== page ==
ReGen calls for calm in response to Sunbury ‘needlestick outrage’ (26/03/13)

Melbourne, VIC, 26th March 2013 – UnitingCare ReGen, the lead alcohol and other drug treatment and education agency of UnitingCare Victoria & Tasmania, today urged members of the Sunbury community to avoid the type of kneejerk response to a recent needlestick injury as that demonstrated by local councillor Jack Medcraft (The Sunbury Leader, ‘Needlestick outrage’, 26th March).

Melbourne, VIC, 26th March 2013 – UnitingCare ReGen, the lead alcohol and other drug treatment and education agency of UnitingCare Victoria & Tasmania, today urged members of the Sunbury community to avoid the type of kneejerk response to a recent needlestick injury as that demonstrated by local councillor Jack Medcraft (The Sunbury Leader, ‘Needlestick outrage’, 26th March). 

ReGen CEO, Laurence Alvis, said:

Let’s keep this in perspective. 

While it is natural for people to fear the possible consequences of needlestick injuries (particularly around parks or playgrounds), the actual risks to people’s health are relatively low.  It is important to remind people that, to date, there has been not a single recorded case in Australia of blood-borne virus transmission following a needlestick injury in a public place.

Any needlestick injury should be taken seriously and receive medical treatment, but should not be a cause for panic.  The chances of actually contracting a blood-borne virus like HIV or Hepatitis B or C from a used needle are very, very low as these viruses can only survive for a very short time outside the body. 

As with any puncture wound there would also be a low level risk of tetanus, but this can be remedied by arranging a booster shot.  Probably the greatest risk would be of developing a bacterial infection at the site of the wound.

Over 30 million needles and syringes are distributed each year to members of the public through Australia’s Needle and Syringe Programs (NSPs, commonly known as ‘needle exchanges’), including the program run by Dianella Community Health in Hume and ReGen’s main site in Coburg.  NSPs have consistently been proven to dramatically reduce the harms associated with injecting drug use and play an essential role in preventing the transmission of blood-borne viruses.  These programs save the Australian health system many millions of dollars each year.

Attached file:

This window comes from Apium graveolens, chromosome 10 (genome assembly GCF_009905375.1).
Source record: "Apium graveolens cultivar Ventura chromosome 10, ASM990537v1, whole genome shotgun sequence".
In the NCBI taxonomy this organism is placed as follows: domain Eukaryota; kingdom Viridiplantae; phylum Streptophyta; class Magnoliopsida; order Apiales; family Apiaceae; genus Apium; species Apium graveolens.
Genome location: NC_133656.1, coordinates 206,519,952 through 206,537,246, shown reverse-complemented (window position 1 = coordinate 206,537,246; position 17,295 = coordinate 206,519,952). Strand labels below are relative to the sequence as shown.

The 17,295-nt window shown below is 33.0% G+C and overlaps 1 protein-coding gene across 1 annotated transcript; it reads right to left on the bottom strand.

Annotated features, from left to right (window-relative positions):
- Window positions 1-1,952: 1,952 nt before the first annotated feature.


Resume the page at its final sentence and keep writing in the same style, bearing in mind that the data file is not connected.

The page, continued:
While it was irresponsible of the person concerned to leave the syringe in the playground, the inconsiderate actions of one person hardly justify councillor Medcraft’s ‘outrage’, nor his implied vilification of the many people who use NSP services in Victoria. 

The stigmatisation of people who inject drugs in our community only drives this behaviour further underground, increasing the likelihood of inappropriately discarded injecting equipment as people seek to evade detection.  While it appears that the family of the injured girl have responded sensibly to the incident, councillor Medcraft’s populist tub-thumping does nothing to increase community awareness of the actual risks, or practical strategies to reduce potential harm.

Mr Alvis suggested that there were three basic steps to follow if community members find a syringe in a public place:

  1. Alert any people nearby of the presence of the syringe;
  2. Ring your local council (or the Victorian Needle and Syringe Program: 1300 365 482) to arrange the removal of the syringe;
  3. If you feel the presence of the syringe poses an immediate danger to the public, and you feel confident to remove it yourself, then find a puncture-proof container, place it on the ground next to the syringe, pick up the syringe by the plunger end and put it in the container.  Then request removal of the syringe as above (do not place it in a rubbish bin as it will still pose an injury risk to others).

Ends

For further information or comment please contact Laurence Alvis on (03) 9384 8880 or media contact Paul Aiken on 0435 875 818.

Background about ReGen:  UnitingCare ReGen is the lead alcohol and other drugs treatment and education agency of UnitingCare Victoria & Tasmania. We have been promoting health and reducing alcohol and other drug related harm since 1970.  We support social justice and sustainable change at an individual, community and systemic level.